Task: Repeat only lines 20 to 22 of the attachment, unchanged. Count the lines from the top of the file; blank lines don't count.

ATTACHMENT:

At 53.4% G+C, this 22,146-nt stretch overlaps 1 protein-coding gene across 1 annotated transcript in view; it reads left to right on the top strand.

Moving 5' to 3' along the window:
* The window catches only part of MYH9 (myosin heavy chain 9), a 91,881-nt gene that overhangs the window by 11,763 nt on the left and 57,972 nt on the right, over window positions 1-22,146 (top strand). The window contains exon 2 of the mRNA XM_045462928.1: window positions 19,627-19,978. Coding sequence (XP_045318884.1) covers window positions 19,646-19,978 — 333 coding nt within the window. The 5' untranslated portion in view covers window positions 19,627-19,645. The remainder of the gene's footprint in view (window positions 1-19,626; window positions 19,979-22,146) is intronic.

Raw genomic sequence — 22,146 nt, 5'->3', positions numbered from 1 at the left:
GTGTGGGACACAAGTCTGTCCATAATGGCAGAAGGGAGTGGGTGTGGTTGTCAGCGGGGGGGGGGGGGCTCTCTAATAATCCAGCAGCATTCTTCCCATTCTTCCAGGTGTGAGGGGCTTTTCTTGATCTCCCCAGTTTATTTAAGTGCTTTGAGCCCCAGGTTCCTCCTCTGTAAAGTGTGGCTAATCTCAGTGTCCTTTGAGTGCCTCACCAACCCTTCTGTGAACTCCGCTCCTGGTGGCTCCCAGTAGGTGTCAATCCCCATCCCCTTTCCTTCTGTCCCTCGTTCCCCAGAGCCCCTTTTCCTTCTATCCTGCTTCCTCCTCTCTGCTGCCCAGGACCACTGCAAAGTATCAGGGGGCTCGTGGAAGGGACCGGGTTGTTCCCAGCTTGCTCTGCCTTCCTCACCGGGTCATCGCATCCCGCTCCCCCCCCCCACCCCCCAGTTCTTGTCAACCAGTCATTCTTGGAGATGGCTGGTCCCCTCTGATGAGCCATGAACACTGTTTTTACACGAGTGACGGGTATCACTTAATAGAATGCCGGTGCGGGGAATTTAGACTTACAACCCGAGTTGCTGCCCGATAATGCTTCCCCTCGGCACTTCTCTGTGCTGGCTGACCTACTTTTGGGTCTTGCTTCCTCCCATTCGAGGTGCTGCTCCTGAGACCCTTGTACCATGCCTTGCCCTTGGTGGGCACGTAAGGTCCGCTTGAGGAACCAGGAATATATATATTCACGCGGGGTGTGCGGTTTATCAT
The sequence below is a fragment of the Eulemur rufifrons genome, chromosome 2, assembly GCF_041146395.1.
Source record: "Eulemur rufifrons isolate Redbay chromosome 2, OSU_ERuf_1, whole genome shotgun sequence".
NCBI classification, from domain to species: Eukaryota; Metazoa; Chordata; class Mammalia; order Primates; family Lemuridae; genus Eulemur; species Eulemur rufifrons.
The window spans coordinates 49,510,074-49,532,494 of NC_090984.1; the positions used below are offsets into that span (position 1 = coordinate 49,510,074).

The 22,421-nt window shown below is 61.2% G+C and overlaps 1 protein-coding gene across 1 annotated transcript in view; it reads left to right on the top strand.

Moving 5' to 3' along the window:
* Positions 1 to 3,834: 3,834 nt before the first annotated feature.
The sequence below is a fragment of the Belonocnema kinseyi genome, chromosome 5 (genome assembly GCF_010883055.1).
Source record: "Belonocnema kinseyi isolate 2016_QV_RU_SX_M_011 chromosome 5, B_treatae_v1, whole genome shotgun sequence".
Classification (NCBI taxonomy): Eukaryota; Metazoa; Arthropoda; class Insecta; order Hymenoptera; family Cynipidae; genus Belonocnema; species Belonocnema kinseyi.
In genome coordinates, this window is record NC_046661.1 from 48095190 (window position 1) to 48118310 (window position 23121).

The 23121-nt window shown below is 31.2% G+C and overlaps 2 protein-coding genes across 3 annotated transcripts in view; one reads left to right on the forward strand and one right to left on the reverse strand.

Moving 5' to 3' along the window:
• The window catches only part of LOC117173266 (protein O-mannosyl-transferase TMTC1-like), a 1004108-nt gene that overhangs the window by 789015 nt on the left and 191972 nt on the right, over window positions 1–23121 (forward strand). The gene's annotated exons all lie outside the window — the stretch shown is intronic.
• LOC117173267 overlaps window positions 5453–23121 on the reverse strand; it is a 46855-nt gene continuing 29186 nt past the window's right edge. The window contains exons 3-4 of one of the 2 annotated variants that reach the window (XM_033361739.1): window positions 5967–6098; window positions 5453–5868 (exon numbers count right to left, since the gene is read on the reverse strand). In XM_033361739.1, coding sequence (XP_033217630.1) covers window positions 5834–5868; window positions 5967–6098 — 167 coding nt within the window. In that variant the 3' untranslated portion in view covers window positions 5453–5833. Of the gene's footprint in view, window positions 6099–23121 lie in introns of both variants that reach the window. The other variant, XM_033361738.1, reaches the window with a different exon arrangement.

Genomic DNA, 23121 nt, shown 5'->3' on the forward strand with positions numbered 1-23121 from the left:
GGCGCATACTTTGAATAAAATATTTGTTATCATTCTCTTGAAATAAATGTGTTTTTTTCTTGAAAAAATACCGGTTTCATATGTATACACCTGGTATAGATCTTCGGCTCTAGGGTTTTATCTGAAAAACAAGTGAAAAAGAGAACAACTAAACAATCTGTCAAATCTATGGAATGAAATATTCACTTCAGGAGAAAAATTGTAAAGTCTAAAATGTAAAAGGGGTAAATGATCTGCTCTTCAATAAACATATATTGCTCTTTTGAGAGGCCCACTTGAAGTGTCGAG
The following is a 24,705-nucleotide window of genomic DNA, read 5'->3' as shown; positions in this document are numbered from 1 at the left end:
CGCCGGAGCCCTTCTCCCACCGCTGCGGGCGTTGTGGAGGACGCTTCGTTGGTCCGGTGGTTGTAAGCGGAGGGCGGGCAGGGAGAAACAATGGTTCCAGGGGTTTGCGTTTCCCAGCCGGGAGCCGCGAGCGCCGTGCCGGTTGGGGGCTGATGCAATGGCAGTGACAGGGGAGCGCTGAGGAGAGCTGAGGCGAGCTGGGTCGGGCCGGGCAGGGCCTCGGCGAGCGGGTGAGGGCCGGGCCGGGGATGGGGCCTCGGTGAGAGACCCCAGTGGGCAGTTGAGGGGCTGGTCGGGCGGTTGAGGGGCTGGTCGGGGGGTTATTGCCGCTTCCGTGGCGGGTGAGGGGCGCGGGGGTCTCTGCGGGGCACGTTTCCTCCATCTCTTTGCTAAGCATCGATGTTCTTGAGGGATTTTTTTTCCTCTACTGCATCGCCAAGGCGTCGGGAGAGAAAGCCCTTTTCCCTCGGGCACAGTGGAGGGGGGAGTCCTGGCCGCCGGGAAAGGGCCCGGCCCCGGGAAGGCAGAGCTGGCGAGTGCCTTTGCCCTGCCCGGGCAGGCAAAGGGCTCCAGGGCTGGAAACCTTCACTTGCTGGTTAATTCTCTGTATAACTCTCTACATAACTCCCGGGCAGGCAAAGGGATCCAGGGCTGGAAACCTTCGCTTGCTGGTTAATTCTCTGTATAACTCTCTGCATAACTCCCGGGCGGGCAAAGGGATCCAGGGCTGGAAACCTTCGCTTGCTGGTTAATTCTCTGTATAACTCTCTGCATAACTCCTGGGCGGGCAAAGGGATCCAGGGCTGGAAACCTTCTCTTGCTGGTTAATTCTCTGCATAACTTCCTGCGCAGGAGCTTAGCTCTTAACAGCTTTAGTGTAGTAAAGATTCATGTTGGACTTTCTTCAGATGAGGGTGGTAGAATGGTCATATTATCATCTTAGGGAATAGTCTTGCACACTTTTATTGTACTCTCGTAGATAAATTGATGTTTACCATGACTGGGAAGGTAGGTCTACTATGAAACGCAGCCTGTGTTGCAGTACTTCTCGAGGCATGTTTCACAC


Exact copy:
• LOC117173267 overlaps window positions 5453–23121 on the reverse strand; it is a 46855-nt gene continuing 29186 nt past the window's right edge. The window contains exons 3-4 of one of the 2 annotated variants that reach the window (XM_033361739.1): window positions 5967–6098; window positions 5453–5868 (exon numbers count right to left, since the gene is read on the reverse strand). In XM_033361739.1, coding sequence (XP_033217630.1) covers window positions 5834–5868; window positions 5967–6098 — 167 coding nt within the window. In that variant the 3' untranslated portion in view covers window positions 5453–5833. Of the gene's footprint in view, window positions 6099–23121 lie in introns of both variants that reach the window. The other variant, XM_033361738.1, reaches the window with a different exon arrangement.

Genomic DNA, 23121 nt, shown 5'->3' on the forward strand with positions numbered 1-23121 from the left:
GGCGCATACTTTGAATAAAATATTTGTTATCATTCTCTTGAAATAAATGTGTTTTTTTCTTGAAAAAATACCGGTTTCATATGTATACACCTGGTATAGATCTTCGGCTCTAGGGTTTTATCTGAAAAACAAGTGAAAAAGAGAACAACTAAACAATCTGTCAAATCTATGGAATGAAATATTCACTTCAGGAGAAAAATTGTAAAGTCTAAAATGTAAAAGGGGTAAATGATCTGCTCTTCAATAAACATATATTGCTCTTTTGAGAGGCCCACTTGAAGTGTCGAG